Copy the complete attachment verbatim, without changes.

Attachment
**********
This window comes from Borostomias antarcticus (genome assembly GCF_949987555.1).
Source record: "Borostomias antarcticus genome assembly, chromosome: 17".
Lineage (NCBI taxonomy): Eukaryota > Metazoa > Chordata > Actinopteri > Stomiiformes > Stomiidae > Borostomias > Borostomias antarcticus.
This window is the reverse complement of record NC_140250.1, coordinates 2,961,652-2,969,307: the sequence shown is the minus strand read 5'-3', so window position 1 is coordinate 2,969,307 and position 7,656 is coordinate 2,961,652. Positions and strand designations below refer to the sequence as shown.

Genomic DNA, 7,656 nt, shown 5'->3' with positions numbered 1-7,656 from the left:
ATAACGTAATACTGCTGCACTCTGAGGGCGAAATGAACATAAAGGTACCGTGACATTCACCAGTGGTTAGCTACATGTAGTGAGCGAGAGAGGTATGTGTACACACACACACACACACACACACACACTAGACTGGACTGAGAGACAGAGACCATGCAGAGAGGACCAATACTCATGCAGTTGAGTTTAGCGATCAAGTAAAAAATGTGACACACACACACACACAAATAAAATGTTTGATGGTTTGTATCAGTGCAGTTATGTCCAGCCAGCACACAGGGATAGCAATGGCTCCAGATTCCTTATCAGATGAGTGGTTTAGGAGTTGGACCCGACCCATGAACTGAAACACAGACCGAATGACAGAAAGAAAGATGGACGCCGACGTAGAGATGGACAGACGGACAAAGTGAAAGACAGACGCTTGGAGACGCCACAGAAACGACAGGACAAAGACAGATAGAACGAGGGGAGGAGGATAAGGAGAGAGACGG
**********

This window comes from Borostomias antarcticus (genome assembly GCF_949987555.1).
Source record: "Borostomias antarcticus genome assembly, chromosome: 17".
Lineage (NCBI taxonomy): Eukaryota > Metazoa > Chordata > Actinopteri > Stomiiformes > Stomiidae > Borostomias > Borostomias antarcticus.
This window is the reverse complement of record NC_140250.1, coordinates 2,961,652-2,969,307: the sequence shown is the minus strand read 5'-3', so window position 1 is coordinate 2,969,307 and position 7,656 is coordinate 2,961,652. Positions and strand designations below refer to the sequence as shown.

Genomic DNA, 7,656 nt, shown 5'->3' with positions numbered 1-7,656 from the left:
ATAACGTAATACTGCTGCACTCTGAGGGCGAAATGAACATAAAGGTACCGTGACATTCACCAGTGGTTAGCTACATGTAGTGAGCGAGAGAGGTATGTGTACACACACACACACACACACACACACACTAGACTGGACTGAGAGACAGAGACCATGCAGAGAGGACCAATACTCATGCAGTTGAGTTTAGCGATCAAGTAAAAAATGTGACACACACACACACACAAATAAAATGTTTGATGGTTTGTATCAGTGCAGTTATGTCCAGCCAGCACACAGGGATAGCAATGGCTCCAGATTCCTTATCAGATGAGTGGTTTAGGAGTTGGACCCGACCCATGAACTGAAACACAGACCGAATGACAGAAAGAAAGATGGACGCCGACGTAGAGATGGACAGACGGACAAAGTGAAAGACAGACGCTTGGAGACGCCACAGAAACGACAGGACAAAGACAGATAGAACGAGGGGAGGAGGATAAGGAGAGAGACGG